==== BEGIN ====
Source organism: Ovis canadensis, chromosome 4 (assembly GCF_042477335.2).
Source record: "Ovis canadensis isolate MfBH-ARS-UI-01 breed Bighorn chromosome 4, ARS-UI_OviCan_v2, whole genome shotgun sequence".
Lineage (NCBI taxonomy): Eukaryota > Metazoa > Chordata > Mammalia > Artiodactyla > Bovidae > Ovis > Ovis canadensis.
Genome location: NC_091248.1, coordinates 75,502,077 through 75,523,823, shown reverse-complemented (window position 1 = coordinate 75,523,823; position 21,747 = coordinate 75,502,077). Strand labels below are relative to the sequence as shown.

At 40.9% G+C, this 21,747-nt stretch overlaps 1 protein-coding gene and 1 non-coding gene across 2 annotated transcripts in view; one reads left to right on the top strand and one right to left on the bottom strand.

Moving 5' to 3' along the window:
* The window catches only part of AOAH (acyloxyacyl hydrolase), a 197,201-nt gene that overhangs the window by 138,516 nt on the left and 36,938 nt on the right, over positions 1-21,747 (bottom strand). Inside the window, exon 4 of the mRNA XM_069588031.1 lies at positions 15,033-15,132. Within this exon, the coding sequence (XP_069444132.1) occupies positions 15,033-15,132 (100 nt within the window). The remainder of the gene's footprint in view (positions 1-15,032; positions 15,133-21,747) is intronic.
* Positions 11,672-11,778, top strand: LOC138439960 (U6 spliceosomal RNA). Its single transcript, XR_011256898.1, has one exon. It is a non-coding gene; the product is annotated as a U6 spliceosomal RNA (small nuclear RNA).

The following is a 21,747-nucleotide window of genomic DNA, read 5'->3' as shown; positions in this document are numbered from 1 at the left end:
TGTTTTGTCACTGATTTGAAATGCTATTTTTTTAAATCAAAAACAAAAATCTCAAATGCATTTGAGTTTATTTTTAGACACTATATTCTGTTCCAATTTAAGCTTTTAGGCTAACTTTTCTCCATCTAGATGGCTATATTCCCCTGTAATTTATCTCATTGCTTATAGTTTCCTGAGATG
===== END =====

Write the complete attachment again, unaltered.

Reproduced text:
Source organism: Ovis canadensis, chromosome 4 (assembly GCF_042477335.2).
Source record: "Ovis canadensis isolate MfBH-ARS-UI-01 breed Bighorn chromosome 4, ARS-UI_OviCan_v2, whole genome shotgun sequence".
Lineage (NCBI taxonomy): Eukaryota > Metazoa > Chordata > Mammalia > Artiodactyla > Bovidae > Ovis > Ovis canadensis.
Genome location: NC_091248.1, coordinates 75,502,077 through 75,523,823, shown reverse-complemented (window position 1 = coordinate 75,523,823; position 21,747 = coordinate 75,502,077). Strand labels below are relative to the sequence as shown.

At 40.9% G+C, this 21,747-nt stretch overlaps 1 protein-coding gene and 1 non-coding gene across 2 annotated transcripts in view; one reads left to right on the top strand and one right to left on the bottom strand.

Moving 5' to 3' along the window:
* The window catches only part of AOAH (acyloxyacyl hydrolase), a 197,201-nt gene that overhangs the window by 138,516 nt on the left and 36,938 nt on the right, over positions 1-21,747 (bottom strand). Inside the window, exon 4 of the mRNA XM_069588031.1 lies at positions 15,033-15,132. Within this exon, the coding sequence (XP_069444132.1) occupies positions 15,033-15,132 (100 nt within the window). The remainder of the gene's footprint in view (positions 1-15,032; positions 15,133-21,747) is intronic.
* Positions 11,672-11,778, top strand: LOC138439960 (U6 spliceosomal RNA). Its single transcript, XR_011256898.1, has one exon. It is a non-coding gene; the product is annotated as a U6 spliceosomal RNA (small nuclear RNA).

The following is a 21,747-nucleotide window of genomic DNA, read 5'->3' as shown; positions in this document are numbered from 1 at the left end:
TGTTTTGTCACTGATTTGAAATGCTATTTTTTTAAATCAAAAACAAAAATCTCAAATGCATTTGAGTTTATTTTTAGACACTATATTCTGTTCCAATTTAAGCTTTTAGGCTAACTTTTCTCCATCTAGATGGCTATATTCCCCTGTAATTTATCTCATTGCTTATAGTTTCCTGAGATG